Amy Gardner reports on Ohio Governor John Kasich's budget proposal. This is a challenge, since Ohioans seem to have unballanced views of Kasich -- a recent poll suggested he would lose a rematch election by 15%.
In fact, Gardner doesn't quote any Ohioan who has anything good to say about Kasich's proposal except for Kasich. But she is a Washington Post reporter so she just won't give up. There are two sides to every question. If the unballanced Ohioans just won't give the right answers, she knows who to ask
I kid you not. He is asked to interpret the public mood
“You have a public opinion that I think is at best chaotic,” said Frank Luntz, a Republican pollster and message-crafter. “It’s this really dangerous cocktail of cynicism and immediacy. They recognize there’s a crisis out there, and they want politicians to solve it. But they don't like any of the solutions.”
I think I might just have to retire Ballance at the Washington Post. It's going to be hard to top this.
By the way the chaos in a national poll is a very clear kind of chaos
Fewer than four in 10 of those surveyed would support reduced spending on roads and infrastructure, increases in state income or sales taxes, or layoffs of state employees. Only about two in 10 would support cuts to Medicaid, closing or limiting access to parks and recreation areas, or reducing aid to public schools. And there is virtually no support for laying off teachers, police officers or firefighters.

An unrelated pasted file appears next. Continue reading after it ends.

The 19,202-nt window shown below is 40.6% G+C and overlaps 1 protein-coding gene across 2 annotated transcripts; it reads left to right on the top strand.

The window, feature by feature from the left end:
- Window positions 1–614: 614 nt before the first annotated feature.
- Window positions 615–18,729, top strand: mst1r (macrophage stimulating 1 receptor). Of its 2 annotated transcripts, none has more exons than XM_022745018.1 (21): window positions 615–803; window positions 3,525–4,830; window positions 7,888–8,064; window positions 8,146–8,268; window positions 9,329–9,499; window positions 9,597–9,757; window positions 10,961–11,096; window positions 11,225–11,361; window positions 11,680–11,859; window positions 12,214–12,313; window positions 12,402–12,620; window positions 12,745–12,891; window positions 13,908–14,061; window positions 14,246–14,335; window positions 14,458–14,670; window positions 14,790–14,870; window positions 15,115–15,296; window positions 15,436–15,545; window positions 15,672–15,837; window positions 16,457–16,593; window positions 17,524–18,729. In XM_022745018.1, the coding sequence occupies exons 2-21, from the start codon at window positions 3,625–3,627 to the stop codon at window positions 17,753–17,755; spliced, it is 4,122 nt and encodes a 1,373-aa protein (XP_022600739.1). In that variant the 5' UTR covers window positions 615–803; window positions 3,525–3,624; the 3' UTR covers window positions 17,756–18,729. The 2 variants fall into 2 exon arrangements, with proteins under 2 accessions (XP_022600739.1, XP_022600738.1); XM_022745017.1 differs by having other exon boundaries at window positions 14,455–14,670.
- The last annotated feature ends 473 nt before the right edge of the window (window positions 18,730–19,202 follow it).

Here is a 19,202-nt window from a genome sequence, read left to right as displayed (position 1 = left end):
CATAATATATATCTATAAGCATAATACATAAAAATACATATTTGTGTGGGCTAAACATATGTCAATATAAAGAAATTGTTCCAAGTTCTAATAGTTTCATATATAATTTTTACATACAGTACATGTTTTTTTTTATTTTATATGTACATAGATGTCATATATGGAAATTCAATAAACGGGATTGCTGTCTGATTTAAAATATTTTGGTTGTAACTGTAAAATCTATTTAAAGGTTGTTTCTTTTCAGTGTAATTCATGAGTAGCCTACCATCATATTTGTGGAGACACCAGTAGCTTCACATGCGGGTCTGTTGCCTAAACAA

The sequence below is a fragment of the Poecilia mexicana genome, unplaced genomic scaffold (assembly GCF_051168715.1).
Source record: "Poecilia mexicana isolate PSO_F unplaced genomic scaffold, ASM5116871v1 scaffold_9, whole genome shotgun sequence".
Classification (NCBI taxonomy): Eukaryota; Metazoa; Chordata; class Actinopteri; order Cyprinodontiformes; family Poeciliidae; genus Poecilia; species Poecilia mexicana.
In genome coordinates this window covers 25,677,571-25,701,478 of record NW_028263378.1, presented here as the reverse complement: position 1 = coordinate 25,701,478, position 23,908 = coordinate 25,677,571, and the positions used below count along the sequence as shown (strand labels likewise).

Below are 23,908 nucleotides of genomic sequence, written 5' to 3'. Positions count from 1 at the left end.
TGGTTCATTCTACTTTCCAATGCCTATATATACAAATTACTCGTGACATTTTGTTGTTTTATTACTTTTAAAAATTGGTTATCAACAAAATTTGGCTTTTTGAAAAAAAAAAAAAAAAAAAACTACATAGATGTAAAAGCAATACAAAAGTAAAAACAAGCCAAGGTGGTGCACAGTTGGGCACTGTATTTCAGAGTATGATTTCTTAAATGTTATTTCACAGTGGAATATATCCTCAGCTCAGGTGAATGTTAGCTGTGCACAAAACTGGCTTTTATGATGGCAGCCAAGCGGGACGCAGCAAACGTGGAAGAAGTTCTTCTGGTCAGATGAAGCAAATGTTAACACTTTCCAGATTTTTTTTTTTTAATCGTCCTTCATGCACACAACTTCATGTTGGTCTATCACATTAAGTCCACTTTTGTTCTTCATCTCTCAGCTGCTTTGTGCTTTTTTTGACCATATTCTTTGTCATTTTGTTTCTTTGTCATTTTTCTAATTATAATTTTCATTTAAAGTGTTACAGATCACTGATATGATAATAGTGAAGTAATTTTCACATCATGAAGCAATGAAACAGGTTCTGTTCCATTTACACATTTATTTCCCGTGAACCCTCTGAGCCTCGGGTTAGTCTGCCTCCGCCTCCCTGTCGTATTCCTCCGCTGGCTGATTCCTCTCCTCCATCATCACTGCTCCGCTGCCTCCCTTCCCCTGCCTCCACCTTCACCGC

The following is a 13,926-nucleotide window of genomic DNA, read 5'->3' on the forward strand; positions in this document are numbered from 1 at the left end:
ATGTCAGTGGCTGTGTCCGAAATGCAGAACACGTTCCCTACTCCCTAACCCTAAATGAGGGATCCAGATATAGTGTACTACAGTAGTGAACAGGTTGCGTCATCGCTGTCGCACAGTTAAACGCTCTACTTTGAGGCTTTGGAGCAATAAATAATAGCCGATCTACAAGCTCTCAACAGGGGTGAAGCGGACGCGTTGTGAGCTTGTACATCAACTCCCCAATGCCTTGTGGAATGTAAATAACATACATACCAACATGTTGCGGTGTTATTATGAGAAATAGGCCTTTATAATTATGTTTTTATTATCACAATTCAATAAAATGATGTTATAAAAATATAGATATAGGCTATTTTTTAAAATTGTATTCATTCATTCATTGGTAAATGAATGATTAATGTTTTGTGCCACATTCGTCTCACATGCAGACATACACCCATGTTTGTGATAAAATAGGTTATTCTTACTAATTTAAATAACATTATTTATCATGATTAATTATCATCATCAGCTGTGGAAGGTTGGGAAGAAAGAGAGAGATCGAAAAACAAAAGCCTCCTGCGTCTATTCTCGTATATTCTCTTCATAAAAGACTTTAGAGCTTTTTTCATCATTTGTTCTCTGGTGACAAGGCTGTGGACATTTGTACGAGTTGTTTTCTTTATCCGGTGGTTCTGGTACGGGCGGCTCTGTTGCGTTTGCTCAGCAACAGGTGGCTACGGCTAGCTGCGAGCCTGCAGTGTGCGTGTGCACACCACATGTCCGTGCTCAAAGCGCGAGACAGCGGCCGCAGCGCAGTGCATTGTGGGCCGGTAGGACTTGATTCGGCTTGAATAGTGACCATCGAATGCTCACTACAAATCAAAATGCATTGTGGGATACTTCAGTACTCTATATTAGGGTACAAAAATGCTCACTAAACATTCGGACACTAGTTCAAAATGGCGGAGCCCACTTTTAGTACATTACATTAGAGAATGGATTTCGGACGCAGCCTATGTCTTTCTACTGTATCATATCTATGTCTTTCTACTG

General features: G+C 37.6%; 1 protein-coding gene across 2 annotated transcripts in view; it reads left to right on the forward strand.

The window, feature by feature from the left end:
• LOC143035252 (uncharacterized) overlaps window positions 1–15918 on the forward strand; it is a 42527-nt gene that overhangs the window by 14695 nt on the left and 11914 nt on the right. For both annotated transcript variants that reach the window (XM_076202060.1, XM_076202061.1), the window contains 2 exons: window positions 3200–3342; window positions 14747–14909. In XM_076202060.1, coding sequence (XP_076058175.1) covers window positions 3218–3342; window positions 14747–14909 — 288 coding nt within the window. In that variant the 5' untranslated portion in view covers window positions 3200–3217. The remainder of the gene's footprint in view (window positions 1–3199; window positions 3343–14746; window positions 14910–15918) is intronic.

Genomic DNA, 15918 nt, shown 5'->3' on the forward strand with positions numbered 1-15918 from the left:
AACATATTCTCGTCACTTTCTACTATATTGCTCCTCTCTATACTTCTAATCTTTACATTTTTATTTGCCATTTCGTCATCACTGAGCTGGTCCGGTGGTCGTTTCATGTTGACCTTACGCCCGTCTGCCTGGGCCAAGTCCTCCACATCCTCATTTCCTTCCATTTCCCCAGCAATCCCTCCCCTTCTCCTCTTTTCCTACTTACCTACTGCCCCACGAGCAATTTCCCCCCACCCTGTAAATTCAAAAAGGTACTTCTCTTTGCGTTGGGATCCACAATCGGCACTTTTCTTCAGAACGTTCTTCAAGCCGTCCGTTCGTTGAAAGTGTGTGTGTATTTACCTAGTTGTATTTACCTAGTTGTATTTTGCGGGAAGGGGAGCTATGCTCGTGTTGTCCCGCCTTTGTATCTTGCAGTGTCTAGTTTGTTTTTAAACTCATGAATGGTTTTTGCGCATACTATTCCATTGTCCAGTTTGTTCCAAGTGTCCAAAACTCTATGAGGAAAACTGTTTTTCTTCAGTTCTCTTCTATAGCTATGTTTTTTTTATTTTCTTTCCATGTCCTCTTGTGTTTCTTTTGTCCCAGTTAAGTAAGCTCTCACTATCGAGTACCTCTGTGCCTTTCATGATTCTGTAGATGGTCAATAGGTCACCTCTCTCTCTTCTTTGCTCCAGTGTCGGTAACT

There is, however, wider support for limiting pay and benefits for state workers. Fifty-five percent of survey respondents support freezing wages for state employees, and 51 percent back reducing pension benefits for new state workers.
Kasich proposes to "reduce overall spending on Ohio public schools by more than $3 billion over two years." It seems to me that the poll results are catastrophic for Republicans not chaotic.
I would like to see the result of polling on a proposal to increase state income taxes only on family incomes over $ 250,000 per year.